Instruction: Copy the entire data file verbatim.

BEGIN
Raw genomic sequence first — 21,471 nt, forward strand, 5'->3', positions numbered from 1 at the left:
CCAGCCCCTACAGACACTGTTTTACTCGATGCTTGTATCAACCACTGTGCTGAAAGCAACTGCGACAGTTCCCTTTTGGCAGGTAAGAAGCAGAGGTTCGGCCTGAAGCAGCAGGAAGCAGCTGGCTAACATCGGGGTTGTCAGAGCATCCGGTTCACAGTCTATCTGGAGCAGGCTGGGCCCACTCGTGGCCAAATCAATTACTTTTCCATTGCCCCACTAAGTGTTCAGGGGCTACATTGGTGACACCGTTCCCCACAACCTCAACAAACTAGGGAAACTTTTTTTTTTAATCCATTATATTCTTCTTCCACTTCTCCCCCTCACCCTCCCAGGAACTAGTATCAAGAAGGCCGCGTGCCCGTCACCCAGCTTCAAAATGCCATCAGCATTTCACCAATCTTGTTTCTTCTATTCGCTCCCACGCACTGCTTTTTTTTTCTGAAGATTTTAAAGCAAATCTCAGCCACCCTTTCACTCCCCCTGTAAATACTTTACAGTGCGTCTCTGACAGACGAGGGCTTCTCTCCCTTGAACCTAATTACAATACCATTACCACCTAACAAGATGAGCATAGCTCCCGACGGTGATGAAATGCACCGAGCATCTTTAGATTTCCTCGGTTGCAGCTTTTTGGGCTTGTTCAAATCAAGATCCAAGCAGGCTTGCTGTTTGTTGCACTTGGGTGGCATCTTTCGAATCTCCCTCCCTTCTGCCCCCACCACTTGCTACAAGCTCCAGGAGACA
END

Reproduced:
Raw genomic sequence first — 21,471 nt, forward strand, 5'->3', positions numbered from 1 at the left:
CCAGCCCCTACAGACACTGTTTTACTCGATGCTTGTATCAACCACTGTGCTGAAAGCAACTGCGACAGTTCCCTTTTGGCAGGTAAGAAGCAGAGGTTCGGCCTGAAGCAGCAGGAAGCAGCTGGCTAACATCGGGGTTGTCAGAGCATCCGGTTCACAGTCTATCTGGAGCAGGCTGGGCCCACTCGTGGCCAAATCAATTACTTTTCCATTGCCCCACTAAGTGTTCAGGGGCTACATTGGTGACACCGTTCCCCACAACCTCAACAAACTAGGGAAACTTTTTTTTTTAATCCATTATATTCTTCTTCCACTTCTCCCCCTCACCCTCCCAGGAACTAGTATCAAGAAGGCCGCGTGCCCGTCACCCAGCTTCAAAATGCCATCAGCATTTCACCAATCTTGTTTCTTCTATTCGCTCCCACGCACTGCTTTTTTTTTCTGAAGATTTTAAAGCAAATCTCAGCCACCCTTTCACTCCCCCTGTAAATACTTTACAGTGCGTCTCTGACAGACGAGGGCTTCTCTCCCTTGAACCTAATTACAATACCATTACCACCTAACAAGATGAGCATAGCTCCCGACGGTGATGAAATGCACCGAGCATCTTTAGATTTCCTCGGTTGCAGCTTTTTGGGCTTGTTCAAATCAAGATCCAAGCAGGCTTGCTGTTTGTTGCACTTGGGTGGCATCTTTCGAATCTCCCTCCCTTCTGCCCCCACCACTTGCTACAAGCTCCAGGAGACA